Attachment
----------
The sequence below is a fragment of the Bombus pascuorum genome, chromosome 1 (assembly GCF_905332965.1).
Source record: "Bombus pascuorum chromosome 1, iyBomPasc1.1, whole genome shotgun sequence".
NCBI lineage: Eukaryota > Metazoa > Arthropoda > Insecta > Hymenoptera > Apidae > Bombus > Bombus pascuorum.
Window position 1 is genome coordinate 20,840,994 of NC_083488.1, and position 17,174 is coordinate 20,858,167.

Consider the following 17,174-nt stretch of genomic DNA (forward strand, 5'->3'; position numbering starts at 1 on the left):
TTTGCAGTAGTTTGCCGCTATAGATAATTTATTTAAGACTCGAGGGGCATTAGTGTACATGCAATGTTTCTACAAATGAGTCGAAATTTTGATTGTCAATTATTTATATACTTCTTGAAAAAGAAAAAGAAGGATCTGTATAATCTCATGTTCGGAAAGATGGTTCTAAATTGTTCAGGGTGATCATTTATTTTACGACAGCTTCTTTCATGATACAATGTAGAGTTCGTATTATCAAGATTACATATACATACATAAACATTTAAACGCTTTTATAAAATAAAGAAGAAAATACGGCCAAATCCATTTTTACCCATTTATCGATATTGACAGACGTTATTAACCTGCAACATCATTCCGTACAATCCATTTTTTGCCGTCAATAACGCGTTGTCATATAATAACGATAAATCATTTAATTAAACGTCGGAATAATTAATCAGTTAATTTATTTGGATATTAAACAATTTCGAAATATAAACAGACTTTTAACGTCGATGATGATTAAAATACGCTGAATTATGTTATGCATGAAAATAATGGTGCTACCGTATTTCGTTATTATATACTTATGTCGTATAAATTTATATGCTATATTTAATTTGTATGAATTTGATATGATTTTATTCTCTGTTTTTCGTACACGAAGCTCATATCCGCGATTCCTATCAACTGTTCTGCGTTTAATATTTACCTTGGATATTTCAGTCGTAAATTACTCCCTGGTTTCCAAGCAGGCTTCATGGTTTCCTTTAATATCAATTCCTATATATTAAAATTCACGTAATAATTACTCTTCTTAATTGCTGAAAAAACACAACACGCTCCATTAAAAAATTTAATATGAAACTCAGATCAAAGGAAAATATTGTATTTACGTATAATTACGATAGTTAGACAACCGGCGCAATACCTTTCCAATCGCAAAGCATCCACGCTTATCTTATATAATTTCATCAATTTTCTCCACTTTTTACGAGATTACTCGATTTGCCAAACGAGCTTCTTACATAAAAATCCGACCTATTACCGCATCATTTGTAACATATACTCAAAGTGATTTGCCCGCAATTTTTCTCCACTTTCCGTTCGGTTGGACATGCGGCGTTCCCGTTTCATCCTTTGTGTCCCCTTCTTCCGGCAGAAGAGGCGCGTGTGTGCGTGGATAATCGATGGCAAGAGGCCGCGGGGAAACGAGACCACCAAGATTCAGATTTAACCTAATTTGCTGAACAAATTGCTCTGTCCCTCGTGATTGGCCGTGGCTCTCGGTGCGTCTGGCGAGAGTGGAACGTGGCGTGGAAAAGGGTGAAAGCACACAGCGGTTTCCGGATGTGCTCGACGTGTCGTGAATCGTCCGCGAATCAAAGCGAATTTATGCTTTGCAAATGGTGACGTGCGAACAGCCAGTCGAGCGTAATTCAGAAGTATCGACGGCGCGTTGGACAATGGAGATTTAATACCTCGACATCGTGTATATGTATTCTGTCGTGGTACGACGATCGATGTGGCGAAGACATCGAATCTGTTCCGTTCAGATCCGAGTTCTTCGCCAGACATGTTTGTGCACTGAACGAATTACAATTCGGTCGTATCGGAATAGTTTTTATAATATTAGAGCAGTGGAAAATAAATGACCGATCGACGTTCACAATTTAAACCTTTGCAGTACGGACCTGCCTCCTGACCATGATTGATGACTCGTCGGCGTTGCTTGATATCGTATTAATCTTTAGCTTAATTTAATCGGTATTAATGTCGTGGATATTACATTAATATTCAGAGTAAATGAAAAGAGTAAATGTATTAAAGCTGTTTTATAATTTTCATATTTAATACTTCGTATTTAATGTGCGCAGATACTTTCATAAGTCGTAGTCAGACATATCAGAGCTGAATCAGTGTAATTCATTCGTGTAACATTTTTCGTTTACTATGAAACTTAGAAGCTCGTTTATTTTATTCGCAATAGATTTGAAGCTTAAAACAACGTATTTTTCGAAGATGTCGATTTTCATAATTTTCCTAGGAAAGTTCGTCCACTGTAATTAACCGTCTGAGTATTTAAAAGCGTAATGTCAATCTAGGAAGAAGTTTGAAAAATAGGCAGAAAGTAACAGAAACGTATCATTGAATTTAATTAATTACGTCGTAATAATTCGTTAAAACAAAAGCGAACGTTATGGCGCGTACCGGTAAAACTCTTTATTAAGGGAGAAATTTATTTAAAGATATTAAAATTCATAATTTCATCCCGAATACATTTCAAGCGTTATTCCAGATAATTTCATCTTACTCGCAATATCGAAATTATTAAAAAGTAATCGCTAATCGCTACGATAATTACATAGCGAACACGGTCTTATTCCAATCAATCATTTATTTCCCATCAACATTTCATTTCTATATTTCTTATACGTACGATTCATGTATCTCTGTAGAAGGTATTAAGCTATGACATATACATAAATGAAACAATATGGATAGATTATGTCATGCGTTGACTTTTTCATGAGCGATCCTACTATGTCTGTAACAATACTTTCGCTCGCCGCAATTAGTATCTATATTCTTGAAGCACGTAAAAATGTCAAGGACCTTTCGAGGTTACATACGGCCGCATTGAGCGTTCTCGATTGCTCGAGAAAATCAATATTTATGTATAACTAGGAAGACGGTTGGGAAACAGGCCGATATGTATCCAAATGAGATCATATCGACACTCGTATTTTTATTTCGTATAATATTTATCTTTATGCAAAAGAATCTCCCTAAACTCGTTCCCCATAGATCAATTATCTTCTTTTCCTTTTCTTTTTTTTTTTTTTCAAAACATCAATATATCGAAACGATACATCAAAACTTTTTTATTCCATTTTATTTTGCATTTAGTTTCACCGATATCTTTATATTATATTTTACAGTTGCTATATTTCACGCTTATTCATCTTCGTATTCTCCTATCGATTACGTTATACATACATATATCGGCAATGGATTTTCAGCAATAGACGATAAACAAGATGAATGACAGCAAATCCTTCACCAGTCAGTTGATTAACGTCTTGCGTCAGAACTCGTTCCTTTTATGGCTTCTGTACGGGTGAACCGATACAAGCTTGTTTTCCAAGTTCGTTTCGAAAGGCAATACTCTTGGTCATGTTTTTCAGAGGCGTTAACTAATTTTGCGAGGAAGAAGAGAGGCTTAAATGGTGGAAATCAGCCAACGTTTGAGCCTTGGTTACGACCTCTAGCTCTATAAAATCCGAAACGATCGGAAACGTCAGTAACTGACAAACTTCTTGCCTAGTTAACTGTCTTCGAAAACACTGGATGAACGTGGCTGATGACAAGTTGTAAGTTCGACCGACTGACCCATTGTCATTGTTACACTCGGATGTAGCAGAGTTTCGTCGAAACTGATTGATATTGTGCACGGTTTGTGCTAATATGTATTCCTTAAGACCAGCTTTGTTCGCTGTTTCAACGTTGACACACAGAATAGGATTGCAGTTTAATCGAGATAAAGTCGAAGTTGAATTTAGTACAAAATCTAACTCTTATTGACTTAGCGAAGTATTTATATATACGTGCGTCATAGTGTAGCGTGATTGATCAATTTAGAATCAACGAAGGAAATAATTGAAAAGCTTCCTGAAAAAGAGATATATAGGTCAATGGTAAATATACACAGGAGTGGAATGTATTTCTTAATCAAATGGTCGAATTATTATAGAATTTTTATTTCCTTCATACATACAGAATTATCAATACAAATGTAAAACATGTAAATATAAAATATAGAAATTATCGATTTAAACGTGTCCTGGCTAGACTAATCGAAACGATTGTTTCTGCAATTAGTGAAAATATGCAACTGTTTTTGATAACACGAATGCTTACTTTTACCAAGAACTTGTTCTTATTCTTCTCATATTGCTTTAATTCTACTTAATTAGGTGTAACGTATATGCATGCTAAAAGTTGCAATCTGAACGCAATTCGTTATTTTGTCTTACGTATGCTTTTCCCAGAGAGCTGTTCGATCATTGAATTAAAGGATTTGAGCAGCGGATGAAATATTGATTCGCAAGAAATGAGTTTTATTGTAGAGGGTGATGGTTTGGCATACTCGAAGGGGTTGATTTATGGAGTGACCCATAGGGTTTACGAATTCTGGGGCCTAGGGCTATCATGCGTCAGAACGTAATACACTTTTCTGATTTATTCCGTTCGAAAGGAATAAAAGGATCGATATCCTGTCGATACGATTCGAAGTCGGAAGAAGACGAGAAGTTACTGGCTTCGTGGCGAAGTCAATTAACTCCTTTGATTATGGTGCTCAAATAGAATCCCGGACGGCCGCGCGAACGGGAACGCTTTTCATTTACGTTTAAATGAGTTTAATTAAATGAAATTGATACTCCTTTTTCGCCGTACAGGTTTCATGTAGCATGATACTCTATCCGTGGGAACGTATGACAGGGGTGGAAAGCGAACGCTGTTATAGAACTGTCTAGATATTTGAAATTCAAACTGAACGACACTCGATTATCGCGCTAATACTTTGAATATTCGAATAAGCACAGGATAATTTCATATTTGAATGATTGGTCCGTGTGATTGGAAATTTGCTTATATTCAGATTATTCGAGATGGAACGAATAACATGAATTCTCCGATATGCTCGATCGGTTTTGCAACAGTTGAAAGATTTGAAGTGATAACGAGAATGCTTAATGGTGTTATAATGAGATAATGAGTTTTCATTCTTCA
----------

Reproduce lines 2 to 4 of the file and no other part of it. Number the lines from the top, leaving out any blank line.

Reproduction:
Source record: "Bombus pascuorum chromosome 1, iyBomPasc1.1, whole genome shotgun sequence".
NCBI lineage: Eukaryota > Metazoa > Arthropoda > Insecta > Hymenoptera > Apidae > Bombus > Bombus pascuorum.
Window position 1 is genome coordinate 20,840,994 of NC_083488.1, and position 17,174 is coordinate 20,858,167.